Black Water Lilies
Date Published30 June 2016
Price£ 12.99

Black Water Lilies

by Michel Bussi (translated by Shaun Whiteside)

Set in the home village of the artist Claude Monet, it’s the story of 13 days that begin with a murder and end with another. What is the connection with rumours about a painting of black water lilies?


Set in Giverny, the picturesque home village of the artist Claude Monet, the story begins with the murder of a local ophthalmologist and art collector. At the centre of the mystery are three women who share a secret and all dream of leaving the peaceful but secretive village.

As well as murder there are rumours of a lost masterpiece; a painting of black water lilies. Detectives Serenac (intuitive and clever) and Benvides (methodical and organised) have differing techniques that compliment and contribute to each other’s approach to the investigation. They cannot make up their minds if the murder was a crime of passion, something to do with art and money or somehow involves children. It doesn’t help matters when Serenac falls for one of the suspects.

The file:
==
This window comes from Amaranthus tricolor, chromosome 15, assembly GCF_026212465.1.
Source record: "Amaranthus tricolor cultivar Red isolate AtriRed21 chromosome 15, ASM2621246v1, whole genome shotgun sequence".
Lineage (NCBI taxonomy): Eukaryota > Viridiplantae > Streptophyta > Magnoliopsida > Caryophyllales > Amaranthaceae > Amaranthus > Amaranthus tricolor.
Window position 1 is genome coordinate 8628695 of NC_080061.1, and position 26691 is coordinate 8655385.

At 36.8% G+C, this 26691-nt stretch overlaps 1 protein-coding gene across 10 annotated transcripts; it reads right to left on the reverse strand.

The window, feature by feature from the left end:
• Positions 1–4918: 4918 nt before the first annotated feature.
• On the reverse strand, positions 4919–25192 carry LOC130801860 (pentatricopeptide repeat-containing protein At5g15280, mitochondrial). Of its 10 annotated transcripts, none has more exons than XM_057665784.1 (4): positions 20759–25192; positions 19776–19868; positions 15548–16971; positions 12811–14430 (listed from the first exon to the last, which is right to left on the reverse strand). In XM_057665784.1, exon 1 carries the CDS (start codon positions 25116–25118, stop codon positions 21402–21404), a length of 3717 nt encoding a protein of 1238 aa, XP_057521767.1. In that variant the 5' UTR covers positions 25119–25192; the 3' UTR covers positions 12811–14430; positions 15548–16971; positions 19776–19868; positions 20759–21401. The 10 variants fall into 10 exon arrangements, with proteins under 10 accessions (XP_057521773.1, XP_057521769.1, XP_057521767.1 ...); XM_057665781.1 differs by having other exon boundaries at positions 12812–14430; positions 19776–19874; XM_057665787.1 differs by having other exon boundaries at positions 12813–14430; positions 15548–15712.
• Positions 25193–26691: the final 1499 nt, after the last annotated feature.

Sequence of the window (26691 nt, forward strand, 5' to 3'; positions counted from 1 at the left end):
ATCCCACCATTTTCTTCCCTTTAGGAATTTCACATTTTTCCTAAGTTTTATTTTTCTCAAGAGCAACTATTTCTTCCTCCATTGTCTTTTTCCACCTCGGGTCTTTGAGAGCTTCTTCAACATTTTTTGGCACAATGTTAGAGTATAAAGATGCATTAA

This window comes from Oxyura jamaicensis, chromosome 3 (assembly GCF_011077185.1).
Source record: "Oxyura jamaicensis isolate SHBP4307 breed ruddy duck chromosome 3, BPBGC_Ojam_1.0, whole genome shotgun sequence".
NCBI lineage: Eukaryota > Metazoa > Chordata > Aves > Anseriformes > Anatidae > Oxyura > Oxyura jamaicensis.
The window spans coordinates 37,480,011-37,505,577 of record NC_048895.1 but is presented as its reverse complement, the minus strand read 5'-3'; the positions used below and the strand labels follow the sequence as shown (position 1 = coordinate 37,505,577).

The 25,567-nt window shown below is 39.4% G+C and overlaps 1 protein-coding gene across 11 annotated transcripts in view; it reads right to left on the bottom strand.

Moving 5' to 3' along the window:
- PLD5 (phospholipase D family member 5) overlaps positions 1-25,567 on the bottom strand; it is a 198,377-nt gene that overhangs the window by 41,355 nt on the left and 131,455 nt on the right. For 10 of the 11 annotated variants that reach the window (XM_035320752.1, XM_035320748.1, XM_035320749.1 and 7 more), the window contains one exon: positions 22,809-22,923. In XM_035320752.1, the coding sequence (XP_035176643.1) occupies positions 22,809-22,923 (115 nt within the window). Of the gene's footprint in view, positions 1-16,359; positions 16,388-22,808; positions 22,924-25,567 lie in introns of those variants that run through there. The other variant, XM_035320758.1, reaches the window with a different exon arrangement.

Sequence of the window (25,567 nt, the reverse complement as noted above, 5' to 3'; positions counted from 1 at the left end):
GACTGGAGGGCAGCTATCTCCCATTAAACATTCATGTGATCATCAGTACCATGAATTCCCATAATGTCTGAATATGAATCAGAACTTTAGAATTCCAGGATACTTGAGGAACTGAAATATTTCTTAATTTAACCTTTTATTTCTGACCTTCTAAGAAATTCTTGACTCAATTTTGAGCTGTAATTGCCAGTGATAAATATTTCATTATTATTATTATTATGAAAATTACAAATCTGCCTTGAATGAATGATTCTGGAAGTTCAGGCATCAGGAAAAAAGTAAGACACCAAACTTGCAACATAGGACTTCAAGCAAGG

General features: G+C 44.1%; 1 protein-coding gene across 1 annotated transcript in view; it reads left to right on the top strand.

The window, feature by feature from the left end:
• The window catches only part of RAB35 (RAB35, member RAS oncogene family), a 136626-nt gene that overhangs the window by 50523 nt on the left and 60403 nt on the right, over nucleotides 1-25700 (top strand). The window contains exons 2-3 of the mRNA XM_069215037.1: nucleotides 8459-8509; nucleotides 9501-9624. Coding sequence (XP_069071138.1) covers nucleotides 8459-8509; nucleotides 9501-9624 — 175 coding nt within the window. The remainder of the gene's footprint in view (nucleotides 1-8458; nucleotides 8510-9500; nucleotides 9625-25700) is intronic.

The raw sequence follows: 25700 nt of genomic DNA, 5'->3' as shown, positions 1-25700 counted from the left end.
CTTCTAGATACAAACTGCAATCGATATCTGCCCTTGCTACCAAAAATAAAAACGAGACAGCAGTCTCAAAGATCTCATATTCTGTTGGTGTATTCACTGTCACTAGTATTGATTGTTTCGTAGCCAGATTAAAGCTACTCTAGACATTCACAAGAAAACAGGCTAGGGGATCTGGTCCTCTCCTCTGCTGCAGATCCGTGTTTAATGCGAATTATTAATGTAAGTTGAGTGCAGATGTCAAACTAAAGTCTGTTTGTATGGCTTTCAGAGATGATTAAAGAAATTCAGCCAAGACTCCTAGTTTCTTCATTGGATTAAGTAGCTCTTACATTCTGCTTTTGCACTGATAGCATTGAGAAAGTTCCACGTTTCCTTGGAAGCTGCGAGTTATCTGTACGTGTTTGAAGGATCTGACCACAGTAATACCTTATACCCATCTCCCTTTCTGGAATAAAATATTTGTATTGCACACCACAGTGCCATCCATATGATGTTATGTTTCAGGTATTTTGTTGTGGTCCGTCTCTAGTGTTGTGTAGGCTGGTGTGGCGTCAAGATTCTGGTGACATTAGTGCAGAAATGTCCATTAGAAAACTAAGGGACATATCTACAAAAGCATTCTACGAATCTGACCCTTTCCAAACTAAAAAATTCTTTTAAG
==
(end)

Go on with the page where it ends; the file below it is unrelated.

Bussi presents us with a clever plot as intricate and delicate as a Monet painting and like a Monet painting reality is presented impressionistically. It is a sophisticated and compelling tale that Bussi leads us through, but just when you think you may be getting to the bottom of the mystery he offers up another clue or revelation that plunges you into a long shadow of doubt and takes the story to another level. He is a consummate storyteller and it is easy to forgive him for at times teasing us. Not a word is wasted in the gradual reveal of the truth behind the events involving the residents of Giverny. It is testament to the translator’s skills that you forget that the novel was originally written in French; except that the occasional exclamation like “Christ alive” doesn’t quite ring true.

This is not just a murder mystery, but it also explores the intensity of childhood friendships, demonstrates the madness of being in love and questions our perceptions of fine art. Because of this the novel will appeal to the reader whose usual fare does not include murder stories and for those who enjoy the genre it will refresh the palette.

Reviewed 15 October 2016 by Jim Beaman